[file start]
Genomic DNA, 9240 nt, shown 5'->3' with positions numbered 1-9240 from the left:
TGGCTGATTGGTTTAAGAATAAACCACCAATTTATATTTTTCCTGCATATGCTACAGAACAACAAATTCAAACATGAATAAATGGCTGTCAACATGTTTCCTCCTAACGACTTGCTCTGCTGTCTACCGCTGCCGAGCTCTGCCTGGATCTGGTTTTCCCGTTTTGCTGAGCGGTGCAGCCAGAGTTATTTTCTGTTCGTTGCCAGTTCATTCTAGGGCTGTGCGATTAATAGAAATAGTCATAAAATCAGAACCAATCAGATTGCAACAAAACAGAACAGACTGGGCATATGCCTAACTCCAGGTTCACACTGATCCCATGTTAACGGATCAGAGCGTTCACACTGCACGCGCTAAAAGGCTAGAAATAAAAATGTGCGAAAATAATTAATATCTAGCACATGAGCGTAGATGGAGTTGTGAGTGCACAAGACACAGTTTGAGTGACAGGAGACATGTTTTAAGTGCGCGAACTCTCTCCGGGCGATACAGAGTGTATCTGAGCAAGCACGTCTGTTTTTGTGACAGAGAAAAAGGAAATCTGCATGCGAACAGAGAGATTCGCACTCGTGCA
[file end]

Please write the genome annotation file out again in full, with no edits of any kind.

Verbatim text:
Genomic DNA, 9240 nt, shown 5'->3' with positions numbered 1-9240 from the left:
TGGCTGATTGGTTTAAGAATAAACCACCAATTTATATTTTTCCTGCATATGCTACAGAACAACAAATTCAAACATGAATAAATGGCTGTCAACATGTTTCCTCCTAACGACTTGCTCTGCTGTCTACCGCTGCCGAGCTCTGCCTGGATCTGGTTTTCCCGTTTTGCTGAGCGGTGCAGCCAGAGTTATTTTCTGTTCGTTGCCAGTTCATTCTAGGGCTGTGCGATTAATAGAAATAGTCATAAAATCAGAACCAATCAGATTGCAACAAAACAGAACAGACTGGGCATATGCCTAACTCCAGGTTCACACTGATCCCATGTTAACGGATCAGAGCGTTCACACTGCACGCGCTAAAAGGCTAGAAATAAAAATGTGCGAAAATAATTAATATCTAGCACATGAGCGTAGATGGAGTTGTGAGTGCACAAGACACAGTTTGAGTGACAGGAGACATGTTTTAAGTGCGCGAACTCTCTCCGGGCGATACAGAGTGTATCTGAGCAAGCACGTCTGTTTTTGTGACAGAGAAAAAGGAAATCTGCATGCGAACAGAGAGATTCGCACTCGTGCA